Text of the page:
Monday, April 15, 2013

where the wild things are

A lot of Singaporeans go to Hong Kong to shop and eat. 

We went to Hong Kong for five days to HIKE and eat. It's called luxury hiking: you go out for a nice walk every day, somewhere you can get to by some combination of subway and taxi, and then come back every night to eat a lot and have a hot shower and sleep in a real bed. Why didn't I think of this before? 
The temperature was 15 to 20 degrees C. Perfect weather! Pity about the fog.

<--  a lot of my vacation looked like this.

Day 1: Wednesday 

Quarry Bay to ? Park View

Take the MTR (subway) to Tai Koo MTR station.
Turn left; walk all the way up Greig Road to the start of the Mt Parker trail.
Don't ask me for any more directions. We promptly got spun around A LOT, crisscrossed Mount Parker Road, got as far as Mt Butler, went up and down Sir Cecil's Ride, and finally were spat out onto Mount Parker Road again.
This took about an hour. By then it was 5pm and starting to rain and get dark...

before it got dark.
we also met up with friends for dinner and ice cream.
that's leanne in the foreground, levi in the middle.  
Day 2: Thursday. It rained the entire time.

We left the hostel three times: 
- for a breakfast of scrambled eggs, toast, milk tea, and that curious Hong Kong delicacy, macaroni soup with ham, at Capital Cafe 
- for lunch with Jeanette, my former colleague who now works at South China Morning Post
- for dinner at Mak's Noodles with Lee, a kid from the UK we met at our hostel. 

Clearly a very productive day. 


    Day 3 was even more productive. 

    How to hike Lantau Island: 

    1. Take the MTR out to Tung Chung, at the end of the orange (Tung Chung) line. 
2. Take a rollercoaster bus ride to Mui Wo, at Lantau's eastern tip. This is where the Lantau Trail begins. 
3. Walk a lot. 
4. Climb every mountain.
And I mean all of them. 

You're in luck; there are stairs. 

There are more stairs about twice as steep as this, much higher up, atop Sunset Peak and Lantau Peak which are fairly exposed.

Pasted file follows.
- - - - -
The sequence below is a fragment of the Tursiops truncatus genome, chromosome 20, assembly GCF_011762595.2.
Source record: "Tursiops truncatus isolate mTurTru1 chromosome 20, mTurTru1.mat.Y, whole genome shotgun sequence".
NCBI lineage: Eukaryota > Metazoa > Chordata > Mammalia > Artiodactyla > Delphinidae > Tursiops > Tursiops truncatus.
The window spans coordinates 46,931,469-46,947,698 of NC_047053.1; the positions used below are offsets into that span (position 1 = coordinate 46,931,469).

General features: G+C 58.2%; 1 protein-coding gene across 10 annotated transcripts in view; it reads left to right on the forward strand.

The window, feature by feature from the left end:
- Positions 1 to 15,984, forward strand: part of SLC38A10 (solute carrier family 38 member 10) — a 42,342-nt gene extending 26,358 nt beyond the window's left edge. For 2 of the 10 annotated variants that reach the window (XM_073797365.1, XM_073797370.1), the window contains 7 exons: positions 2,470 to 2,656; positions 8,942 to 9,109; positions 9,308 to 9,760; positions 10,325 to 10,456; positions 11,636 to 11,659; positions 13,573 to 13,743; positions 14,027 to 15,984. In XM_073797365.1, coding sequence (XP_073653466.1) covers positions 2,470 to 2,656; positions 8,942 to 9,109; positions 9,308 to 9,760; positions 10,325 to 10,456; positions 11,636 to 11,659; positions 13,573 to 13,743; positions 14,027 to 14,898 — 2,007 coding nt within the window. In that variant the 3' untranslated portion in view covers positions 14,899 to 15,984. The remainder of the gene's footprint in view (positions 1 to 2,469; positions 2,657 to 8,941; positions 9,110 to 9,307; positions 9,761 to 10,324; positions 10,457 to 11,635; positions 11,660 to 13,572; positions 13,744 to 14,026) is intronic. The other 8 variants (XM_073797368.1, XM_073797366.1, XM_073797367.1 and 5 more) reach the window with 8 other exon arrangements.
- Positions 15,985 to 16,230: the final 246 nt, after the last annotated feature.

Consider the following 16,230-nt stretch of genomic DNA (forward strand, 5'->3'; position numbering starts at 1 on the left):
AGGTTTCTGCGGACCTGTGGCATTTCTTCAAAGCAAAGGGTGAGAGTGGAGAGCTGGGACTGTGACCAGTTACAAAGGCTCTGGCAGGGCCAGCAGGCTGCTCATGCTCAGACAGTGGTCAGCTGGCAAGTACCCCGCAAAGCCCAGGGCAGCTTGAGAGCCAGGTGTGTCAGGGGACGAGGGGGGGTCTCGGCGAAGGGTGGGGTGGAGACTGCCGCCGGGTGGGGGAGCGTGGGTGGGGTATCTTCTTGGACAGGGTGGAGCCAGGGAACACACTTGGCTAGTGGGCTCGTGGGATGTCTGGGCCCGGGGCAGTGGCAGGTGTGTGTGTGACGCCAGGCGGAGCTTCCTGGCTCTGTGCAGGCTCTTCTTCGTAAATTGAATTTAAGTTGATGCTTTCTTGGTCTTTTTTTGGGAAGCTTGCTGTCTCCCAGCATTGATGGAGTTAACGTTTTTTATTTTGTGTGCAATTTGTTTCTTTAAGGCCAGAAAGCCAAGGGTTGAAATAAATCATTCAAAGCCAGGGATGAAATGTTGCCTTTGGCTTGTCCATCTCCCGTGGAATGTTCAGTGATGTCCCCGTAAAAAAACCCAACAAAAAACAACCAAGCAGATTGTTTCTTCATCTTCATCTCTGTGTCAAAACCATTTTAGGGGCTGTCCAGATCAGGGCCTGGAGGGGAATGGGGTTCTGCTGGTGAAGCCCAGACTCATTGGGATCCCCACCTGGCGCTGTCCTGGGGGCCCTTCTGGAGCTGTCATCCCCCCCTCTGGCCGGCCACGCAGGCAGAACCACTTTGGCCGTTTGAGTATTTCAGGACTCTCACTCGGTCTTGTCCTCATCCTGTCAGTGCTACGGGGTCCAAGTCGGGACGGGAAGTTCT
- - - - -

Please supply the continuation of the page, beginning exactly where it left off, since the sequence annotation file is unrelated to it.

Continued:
And then stairs all the way down. 

After this you will not want to look at a staircase again for some time. 

5. I don't know how you feel about the Buddha. I was quite happy to see him, or at least the giant statue of him at Ngong Ping. It meant I was definitely still alive. 
6. Sorry about the mist/ fog/ smog. As you can see, the views were few and far between. Sometimes this was a good thing - especially when I'm afraid of heights. 
7. When you get to Ngong Ping, which is a big tourist destination, TAKE THE FANCY CABLE CAR BACK TO TUNG CHUNG. By no means take the rollercoaster bus, if, like me, you have a very motion-sensitive stomach and have not eaten a full meal all day, only snacks. The cable car would've been worth the extra, oh, ten bucks. 

At the end of all that we had an enormous dinner of crab, razor clams, clams, whitebait, oyster porridge, salted-egg prawns, etc. at Qiao Tei with friends. (I think we earned it.) 

"You Singaporeans," laughed the lady at the hostel reception desk when we announced where we were going for dinner. "You come prepared with a whole list of places to eat!"

Day 4 was more sedate. 

Still sore from the 13km/ 5-hour walk of the day before, we took the Peak Tram up Victoria Peak and did the 3.5km Peak Circle Walk. Fortunately the sky was clearer - we even had some sun...